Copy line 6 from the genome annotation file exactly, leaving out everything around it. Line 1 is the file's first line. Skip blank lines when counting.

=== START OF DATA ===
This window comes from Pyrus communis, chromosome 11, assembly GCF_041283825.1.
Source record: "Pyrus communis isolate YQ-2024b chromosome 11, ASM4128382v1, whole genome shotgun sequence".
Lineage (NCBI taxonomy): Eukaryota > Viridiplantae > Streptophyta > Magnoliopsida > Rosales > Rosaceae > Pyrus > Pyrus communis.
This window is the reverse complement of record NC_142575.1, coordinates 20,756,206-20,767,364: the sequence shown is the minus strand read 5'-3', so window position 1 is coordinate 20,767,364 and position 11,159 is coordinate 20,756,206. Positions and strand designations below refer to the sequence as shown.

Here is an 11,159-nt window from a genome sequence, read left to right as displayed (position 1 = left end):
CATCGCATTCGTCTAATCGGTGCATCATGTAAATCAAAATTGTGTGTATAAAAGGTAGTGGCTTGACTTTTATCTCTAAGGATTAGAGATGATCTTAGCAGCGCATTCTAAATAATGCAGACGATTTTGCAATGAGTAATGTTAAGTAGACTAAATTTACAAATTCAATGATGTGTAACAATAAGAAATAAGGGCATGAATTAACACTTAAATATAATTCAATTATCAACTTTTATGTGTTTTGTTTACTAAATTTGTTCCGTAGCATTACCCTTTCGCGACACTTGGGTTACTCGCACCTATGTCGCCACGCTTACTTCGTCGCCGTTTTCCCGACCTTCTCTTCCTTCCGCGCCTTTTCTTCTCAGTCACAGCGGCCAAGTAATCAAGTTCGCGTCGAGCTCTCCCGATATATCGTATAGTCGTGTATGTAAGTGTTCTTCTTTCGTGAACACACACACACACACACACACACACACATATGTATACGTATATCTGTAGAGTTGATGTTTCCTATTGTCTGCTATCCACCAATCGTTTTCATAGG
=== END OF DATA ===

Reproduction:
CATCGCATTCGTCTAATCGGTGCATCATGTAAATCAAAATTGTGTGTATAAAAGGTAGTGGCTTGACTTTTATCTCTAAGGATTAGAGATGATCTTAGCAGCGCATTCTAAATAATGCAGACGATTTTGCAATGAGTAATGTTAAGTAGACTAAATTTACAAATTCAATGATGTGTAACAATAAGAAATAAGGGCATGAATTAACACTTAAATATAATTCAATTATCAACTTTTATGTGTTTTGTTTACTAAATTTGTTCCGTAGCATTACCCTTTCGCGACACTTGGGTTACTCGCACCTATGTCGCCACGCTTACTTCGTCGCCGTTTTCCCGACCTTCTCTTCCTTCCGCGCCTTTTCTTCTCAGTCACAGCGGCCAAGTAATCAAGTTCGCGTCGAGCTCTCCCGATATATCGTATAGTCGTGTATGTAAGTGTTCTTCTTTCGTGAACACACACACACACACACACACACACACATATGTATACGTATATCTGTAGAGTTGATGTTTCCTATTGTCTGCTATCCACCAATCGTTTTCATAGG